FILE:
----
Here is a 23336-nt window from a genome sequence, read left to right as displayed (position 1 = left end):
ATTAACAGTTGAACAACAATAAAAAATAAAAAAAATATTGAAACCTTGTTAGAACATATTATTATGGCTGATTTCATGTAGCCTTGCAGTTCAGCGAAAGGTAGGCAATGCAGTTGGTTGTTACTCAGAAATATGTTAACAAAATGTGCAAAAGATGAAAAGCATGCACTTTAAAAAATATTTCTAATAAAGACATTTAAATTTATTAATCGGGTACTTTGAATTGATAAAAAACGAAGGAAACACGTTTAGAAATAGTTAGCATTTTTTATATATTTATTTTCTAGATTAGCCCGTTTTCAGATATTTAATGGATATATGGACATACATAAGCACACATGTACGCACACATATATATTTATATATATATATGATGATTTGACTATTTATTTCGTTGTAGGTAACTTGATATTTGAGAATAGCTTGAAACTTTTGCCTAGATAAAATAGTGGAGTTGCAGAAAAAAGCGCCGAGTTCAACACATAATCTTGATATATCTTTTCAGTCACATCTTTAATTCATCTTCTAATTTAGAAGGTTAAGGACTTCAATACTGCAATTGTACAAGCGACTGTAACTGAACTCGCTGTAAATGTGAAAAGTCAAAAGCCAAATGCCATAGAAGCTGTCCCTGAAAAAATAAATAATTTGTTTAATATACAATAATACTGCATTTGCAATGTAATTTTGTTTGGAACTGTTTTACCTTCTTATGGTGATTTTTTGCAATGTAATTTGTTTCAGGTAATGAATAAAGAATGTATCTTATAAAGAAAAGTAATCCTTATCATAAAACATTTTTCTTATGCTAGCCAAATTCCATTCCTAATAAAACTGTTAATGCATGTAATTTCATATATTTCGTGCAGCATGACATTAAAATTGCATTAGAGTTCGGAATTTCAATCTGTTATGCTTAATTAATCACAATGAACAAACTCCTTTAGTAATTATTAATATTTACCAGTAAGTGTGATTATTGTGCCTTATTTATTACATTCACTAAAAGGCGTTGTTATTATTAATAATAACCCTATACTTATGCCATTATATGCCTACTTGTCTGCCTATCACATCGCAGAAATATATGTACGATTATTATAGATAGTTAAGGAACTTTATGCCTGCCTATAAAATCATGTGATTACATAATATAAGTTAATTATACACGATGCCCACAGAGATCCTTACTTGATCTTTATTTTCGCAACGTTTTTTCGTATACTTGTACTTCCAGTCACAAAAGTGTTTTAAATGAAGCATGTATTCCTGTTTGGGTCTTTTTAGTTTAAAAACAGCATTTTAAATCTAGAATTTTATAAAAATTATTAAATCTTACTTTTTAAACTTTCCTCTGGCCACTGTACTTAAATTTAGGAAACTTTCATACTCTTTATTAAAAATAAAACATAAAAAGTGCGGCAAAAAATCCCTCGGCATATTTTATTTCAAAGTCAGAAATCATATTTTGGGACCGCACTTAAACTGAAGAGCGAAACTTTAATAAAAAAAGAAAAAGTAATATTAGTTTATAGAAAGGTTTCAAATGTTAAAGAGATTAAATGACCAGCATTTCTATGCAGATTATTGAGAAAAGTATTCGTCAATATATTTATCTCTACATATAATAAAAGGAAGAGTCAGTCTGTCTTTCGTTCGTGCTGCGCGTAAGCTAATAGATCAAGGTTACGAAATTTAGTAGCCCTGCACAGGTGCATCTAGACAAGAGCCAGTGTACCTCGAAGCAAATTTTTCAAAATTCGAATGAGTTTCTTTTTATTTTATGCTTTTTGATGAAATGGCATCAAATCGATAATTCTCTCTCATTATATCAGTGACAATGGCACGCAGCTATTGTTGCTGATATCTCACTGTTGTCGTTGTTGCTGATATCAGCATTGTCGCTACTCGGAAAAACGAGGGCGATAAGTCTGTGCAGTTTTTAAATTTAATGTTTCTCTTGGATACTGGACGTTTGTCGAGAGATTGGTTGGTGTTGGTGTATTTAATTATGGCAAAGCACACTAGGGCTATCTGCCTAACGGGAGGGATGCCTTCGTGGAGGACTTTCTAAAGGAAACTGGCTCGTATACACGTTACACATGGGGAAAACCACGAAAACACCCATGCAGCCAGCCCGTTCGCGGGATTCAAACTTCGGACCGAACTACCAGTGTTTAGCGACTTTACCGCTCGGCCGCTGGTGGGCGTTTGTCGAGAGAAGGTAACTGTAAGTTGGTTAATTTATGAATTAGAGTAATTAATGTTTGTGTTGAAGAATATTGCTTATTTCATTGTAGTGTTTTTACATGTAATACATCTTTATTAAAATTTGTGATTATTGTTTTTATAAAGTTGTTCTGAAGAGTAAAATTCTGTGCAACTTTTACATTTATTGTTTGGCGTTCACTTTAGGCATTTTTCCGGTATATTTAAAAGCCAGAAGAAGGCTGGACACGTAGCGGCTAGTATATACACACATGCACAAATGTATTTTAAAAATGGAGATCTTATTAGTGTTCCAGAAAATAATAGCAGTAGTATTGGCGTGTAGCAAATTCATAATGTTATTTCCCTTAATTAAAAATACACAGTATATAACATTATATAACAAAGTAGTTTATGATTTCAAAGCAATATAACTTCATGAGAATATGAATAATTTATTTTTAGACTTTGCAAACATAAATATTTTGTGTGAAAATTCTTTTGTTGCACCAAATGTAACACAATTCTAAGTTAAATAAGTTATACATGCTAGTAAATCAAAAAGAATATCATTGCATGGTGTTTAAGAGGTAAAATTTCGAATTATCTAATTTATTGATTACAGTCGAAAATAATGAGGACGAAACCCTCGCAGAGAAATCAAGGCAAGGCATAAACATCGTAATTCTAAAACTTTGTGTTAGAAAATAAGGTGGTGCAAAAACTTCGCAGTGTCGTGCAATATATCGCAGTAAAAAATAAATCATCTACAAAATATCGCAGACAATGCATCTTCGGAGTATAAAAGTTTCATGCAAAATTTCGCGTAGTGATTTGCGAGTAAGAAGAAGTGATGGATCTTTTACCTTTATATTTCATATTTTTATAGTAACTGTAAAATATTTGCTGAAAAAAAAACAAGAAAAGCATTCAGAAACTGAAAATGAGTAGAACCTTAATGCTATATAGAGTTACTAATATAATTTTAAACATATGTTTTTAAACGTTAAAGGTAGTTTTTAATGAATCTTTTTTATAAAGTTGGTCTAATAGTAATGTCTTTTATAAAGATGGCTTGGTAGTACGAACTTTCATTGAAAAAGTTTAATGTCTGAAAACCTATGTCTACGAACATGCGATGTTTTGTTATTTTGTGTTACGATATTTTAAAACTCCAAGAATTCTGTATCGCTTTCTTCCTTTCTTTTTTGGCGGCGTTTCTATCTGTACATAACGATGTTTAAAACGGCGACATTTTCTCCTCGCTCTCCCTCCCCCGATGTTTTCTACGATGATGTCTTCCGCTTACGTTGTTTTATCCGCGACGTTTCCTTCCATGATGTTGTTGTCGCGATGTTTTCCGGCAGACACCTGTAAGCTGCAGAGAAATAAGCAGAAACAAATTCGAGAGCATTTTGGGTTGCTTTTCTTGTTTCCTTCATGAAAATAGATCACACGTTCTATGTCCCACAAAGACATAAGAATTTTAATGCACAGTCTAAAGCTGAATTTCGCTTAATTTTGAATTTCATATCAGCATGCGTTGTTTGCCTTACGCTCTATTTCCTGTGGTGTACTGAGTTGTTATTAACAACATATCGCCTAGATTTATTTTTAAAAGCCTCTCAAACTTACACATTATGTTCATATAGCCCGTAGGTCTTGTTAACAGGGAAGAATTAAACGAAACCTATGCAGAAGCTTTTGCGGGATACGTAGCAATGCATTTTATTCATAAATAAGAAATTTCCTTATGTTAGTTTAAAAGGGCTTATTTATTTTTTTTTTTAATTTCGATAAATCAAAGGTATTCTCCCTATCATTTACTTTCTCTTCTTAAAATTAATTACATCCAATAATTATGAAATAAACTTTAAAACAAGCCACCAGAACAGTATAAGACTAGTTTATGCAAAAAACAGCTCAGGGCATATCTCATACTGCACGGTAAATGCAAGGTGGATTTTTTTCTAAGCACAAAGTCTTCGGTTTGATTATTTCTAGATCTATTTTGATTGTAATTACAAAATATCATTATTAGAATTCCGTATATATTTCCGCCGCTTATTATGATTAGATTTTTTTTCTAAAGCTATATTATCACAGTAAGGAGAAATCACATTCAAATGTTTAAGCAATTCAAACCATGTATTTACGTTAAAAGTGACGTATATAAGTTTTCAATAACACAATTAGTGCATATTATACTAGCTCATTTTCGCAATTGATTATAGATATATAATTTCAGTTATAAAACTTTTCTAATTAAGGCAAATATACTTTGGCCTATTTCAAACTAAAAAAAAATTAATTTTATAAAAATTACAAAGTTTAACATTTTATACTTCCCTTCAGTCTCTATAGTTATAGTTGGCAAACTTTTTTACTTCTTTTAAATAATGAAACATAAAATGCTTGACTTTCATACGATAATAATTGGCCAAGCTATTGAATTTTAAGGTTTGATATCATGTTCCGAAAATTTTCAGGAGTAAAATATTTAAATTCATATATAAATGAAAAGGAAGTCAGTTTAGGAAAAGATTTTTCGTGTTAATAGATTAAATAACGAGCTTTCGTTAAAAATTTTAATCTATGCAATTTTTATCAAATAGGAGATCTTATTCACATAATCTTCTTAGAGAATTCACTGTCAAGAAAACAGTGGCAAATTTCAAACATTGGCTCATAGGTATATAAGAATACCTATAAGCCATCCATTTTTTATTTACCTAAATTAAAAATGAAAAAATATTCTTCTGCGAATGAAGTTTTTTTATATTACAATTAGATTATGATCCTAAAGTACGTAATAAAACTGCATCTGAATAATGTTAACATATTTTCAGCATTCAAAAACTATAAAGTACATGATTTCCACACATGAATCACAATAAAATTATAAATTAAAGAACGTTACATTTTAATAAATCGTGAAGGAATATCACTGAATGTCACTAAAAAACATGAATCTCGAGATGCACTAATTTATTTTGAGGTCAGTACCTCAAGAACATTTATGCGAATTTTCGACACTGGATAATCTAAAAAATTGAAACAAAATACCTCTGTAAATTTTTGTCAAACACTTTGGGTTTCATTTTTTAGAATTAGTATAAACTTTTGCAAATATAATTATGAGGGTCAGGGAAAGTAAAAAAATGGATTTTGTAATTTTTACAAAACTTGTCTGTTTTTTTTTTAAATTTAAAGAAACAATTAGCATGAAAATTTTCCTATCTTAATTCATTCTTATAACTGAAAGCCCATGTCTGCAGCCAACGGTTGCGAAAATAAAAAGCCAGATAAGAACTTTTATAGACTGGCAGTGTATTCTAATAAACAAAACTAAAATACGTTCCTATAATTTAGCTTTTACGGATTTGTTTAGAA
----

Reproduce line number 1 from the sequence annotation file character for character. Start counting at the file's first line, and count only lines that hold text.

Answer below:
Here is a 23336-nt window from a genome sequence, read left to right as displayed (position 1 = left end):